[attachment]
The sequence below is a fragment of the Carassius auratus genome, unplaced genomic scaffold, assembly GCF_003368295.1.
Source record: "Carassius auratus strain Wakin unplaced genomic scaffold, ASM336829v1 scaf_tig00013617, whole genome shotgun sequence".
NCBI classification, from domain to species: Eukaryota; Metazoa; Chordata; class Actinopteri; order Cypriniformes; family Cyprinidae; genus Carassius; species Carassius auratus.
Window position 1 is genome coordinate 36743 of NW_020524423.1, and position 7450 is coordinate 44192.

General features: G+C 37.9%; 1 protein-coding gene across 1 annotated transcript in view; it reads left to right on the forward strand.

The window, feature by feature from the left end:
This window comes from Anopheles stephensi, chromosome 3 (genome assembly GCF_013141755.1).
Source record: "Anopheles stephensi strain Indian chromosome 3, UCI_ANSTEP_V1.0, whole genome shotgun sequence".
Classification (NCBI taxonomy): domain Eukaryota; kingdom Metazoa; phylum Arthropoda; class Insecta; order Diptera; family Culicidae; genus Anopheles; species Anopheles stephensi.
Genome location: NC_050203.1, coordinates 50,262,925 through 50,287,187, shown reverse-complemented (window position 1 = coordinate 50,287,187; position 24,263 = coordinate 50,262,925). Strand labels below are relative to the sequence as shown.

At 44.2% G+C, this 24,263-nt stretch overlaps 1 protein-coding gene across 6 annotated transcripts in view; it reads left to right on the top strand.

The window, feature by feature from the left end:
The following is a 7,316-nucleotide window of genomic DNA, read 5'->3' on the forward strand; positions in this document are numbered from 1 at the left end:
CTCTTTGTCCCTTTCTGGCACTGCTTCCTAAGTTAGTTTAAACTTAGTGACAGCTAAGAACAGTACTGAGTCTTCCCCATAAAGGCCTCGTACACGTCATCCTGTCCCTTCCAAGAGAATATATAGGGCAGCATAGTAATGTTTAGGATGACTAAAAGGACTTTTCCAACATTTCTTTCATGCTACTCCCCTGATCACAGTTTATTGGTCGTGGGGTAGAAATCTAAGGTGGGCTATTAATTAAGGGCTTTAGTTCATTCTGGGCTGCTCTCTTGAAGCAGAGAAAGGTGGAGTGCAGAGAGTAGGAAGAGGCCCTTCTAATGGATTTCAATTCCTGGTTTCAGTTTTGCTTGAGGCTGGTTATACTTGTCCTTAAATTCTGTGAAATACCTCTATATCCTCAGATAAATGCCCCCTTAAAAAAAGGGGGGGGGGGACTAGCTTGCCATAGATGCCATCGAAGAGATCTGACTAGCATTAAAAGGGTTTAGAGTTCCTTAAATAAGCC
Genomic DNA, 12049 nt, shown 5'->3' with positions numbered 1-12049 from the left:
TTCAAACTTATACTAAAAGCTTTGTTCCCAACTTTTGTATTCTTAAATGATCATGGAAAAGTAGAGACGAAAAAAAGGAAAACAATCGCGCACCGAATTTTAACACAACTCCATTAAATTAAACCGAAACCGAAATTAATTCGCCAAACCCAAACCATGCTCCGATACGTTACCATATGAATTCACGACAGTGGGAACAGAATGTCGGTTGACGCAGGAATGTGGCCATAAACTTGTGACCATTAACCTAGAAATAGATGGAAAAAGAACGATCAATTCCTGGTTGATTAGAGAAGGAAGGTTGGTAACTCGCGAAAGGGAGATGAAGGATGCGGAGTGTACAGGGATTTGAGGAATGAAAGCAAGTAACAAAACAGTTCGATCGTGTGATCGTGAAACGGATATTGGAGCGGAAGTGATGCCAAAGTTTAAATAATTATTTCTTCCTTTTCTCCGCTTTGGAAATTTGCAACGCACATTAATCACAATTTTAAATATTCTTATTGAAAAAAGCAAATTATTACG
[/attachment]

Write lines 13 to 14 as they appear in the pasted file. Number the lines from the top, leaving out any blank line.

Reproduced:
The following is a 7,316-nucleotide window of genomic DNA, read 5'->3' on the forward strand; positions in this document are numbered from 1 at the left end:
CTCTTTGTCCCTTTCTGGCACTGCTTCCTAAGTTAGTTTAAACTTAGTGACAGCTAAGAACAGTACTGAGTCTTCCCCATAAAGGCCTCGTACACGTCATCCTGTCCCTTCCAAGAGAATATATAGGGCAGCATAGTAATGTTTAGGATGACTAAAAGGACTTTTCCAACATTTCTTTCATGCTACTCCCCTGATCACAGTTTATTGGTCGTGGGGTAGAAATCTAAGGTGGGCTATTAATTAAGGGCTTTAGTTCATTCTGGGCTGCTCTCTTGAAGCAGAGAAAGGTGGAGTGCAGAGAGTAGGAAGAGGCCCTTCTAATGGATTTCAATTCCTGGTTTCAGTTTTGCTTGAGGCTGGTTATACTTGTCCTTAAATTCTGTGAAATACCTCTATATCCTCAGATAAATGCCCCCTTAAAAAAAGGGGGGGGGGGACTAGCTTGCCATAGATGCCATCGAAGAGATCTGACTAGCATTAAAAGGGTTTAGAGTTCCTTAAATAAGCC